18: The ABC’s of Alzheimer’s and Dementia for Caregivers

18: The ABC’s of Alzheimer’s and Dementia for Caregivers

From Chicken Soup for the Soul: Living with Alzheimer's & Other Dementias

The ABC’s of Alzheimer’s and Dementia for Caregivers

Approach with a positive attitude, from the front, with a smile. Address the person with the disease by name.

Breathe. Take a deep breath before the visit/encounter. The person will read your essence and body language before he or she can comprehend what you are saying.

Cue the person. Instead of asking “Do you want to put on your sweater?” put yours on and offer to help.

Dementia is a general term for a decline in mental ability severe enough to interfere with daily life. Alzheimer’s is the most common type of dementia, diagnosed 60-80 percent of the time.

Every day is a new day. A bad day yesterday does not mean a bad day today. Take it one day at a time.

Follow the lead. If the person with dementia wants to tell the same story or wash the same dish over and over again, let them.

Give the person a purpose. Ask for advice or give him/her a task. Even if it is done wrong, the person will feel worthy and useful.

Honor who the person is now — and who he or she was before the disease.

Investigate. If the person is agitated, he or she may not be able to tell you why. Is she hungry or thirsty? Tired? Does he have to go to the bathroom?

Joy. Revel in the joyful moments. Let those moments fill you up.

Keep eye contact. It establishes trust and helps you make a connection.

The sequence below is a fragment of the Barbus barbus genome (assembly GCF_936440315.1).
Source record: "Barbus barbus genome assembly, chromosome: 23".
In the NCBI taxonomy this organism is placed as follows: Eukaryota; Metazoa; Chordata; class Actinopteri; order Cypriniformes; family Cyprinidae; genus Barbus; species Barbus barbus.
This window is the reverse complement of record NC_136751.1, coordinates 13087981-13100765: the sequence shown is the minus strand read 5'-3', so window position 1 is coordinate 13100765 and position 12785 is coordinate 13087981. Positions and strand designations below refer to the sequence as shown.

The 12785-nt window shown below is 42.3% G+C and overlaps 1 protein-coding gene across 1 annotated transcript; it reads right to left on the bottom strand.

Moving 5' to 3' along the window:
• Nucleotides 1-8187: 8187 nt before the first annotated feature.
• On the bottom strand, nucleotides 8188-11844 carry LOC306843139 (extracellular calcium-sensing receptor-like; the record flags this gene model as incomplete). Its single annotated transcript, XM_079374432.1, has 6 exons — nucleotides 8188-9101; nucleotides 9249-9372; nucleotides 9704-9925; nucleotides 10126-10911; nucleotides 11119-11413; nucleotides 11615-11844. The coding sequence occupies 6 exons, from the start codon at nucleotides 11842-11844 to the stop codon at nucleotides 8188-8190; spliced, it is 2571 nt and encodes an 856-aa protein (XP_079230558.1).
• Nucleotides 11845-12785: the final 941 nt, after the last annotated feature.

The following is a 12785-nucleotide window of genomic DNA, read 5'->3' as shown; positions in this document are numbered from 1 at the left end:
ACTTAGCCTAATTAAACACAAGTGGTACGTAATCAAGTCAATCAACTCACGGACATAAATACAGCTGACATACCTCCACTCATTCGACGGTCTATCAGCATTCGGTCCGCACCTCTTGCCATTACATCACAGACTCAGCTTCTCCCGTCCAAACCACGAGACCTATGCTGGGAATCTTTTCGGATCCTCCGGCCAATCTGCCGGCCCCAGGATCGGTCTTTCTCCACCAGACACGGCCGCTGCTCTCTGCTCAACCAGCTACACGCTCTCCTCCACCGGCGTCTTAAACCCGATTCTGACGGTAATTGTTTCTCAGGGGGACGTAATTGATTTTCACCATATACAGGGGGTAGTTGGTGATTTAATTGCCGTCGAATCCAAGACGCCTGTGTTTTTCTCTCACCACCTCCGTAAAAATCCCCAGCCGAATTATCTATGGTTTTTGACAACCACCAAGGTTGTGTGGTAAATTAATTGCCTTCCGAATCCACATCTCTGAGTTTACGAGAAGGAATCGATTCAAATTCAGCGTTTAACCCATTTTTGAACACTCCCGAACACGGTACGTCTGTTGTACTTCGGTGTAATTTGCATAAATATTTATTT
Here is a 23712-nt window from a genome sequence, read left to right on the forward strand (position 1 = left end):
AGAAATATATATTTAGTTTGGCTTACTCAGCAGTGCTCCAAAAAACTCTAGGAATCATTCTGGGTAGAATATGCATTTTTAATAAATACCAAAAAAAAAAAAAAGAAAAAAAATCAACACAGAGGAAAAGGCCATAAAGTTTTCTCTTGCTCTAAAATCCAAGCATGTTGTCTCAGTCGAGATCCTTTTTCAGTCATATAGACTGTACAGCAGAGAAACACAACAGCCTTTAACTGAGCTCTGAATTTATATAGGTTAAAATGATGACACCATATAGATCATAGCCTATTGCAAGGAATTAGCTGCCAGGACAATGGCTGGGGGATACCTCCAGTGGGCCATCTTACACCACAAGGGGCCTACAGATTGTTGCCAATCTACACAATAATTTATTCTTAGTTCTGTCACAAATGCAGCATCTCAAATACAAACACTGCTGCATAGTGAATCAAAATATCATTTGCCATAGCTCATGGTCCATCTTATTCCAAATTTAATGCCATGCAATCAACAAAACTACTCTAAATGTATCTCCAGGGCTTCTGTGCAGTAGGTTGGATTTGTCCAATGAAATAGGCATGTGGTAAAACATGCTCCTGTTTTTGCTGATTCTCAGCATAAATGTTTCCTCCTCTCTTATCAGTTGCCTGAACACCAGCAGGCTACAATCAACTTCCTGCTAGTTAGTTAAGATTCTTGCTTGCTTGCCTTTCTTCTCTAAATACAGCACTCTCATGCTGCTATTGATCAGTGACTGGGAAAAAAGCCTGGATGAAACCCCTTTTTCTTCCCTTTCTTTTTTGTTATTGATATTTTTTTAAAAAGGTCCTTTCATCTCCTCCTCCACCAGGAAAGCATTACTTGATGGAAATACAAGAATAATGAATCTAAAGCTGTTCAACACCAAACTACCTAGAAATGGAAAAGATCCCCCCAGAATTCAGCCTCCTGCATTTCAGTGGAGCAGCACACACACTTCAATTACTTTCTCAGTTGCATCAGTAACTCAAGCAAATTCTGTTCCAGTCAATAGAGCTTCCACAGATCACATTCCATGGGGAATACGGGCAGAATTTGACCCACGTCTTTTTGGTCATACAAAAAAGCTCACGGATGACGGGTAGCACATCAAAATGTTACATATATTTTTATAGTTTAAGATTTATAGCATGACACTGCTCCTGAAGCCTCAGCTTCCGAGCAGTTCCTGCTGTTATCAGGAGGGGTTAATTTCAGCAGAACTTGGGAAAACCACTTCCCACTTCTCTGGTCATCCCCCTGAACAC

Love. Give a lot of love. It makes the person feel safe and cared for.

Mistakes. You will make them. You will say and do the wrong things. Forgive yourself — caregiving is a very hard job.

Never argue with the person with dementia. It causes agitation for both of you and makes everything harder.

Oxygen. Like on an airplane, take your oxygen first. Care for yourself. If you are not a strong, healthy caregiver, you cannot be strong for the person with the disease.

Practice patience. It can take someone with dementia longer to understand your question and come up with an answer.

Quiet. TV, radio, and several conversations at once make it hard for the person to concentrate. Go to a quiet place to visit or connect.

Redirect. If the person is frustrated or upset, try changing the topic or environment. Suggest a favorite activity, or offer some tea or ice cream.

Simple. Keep sentences simple to facilitate communication.

Talk about things from the past. Recent memories will fade more quickly.

Use fiblets. “I have to pick up my daughter from school!” says the eighty-year-old. “Your daughter called, she is staying late to play soccer. Let’s go in here and listen to some music…” Tell a little “fib” and then redirect the conversation.

Validate feelings and thoughts. “Yes, it is Tuesday (even if it’s Friday) but today we are going to do a Friday activity.” Do not tell the person that he or she is wrong.

Walk in the person’s shoes. He or she is frustrated by this disease, too.

eXercise. Go for a walk with the person or do chair exercises. Staying active is good for everyone.

You are not alone. The Alzheimer’s Association has many resources to help, including a 24/7 Helpline (800-272-3900), support groups and caregiving courses. Reach out.

Zzzz’s. Let the person rest. This disease is exhausting. For both of you. You rest too.

~Kristen Cusato
former Southwest Regional Director,
Alzheimer’s Association Connecticut Chapter

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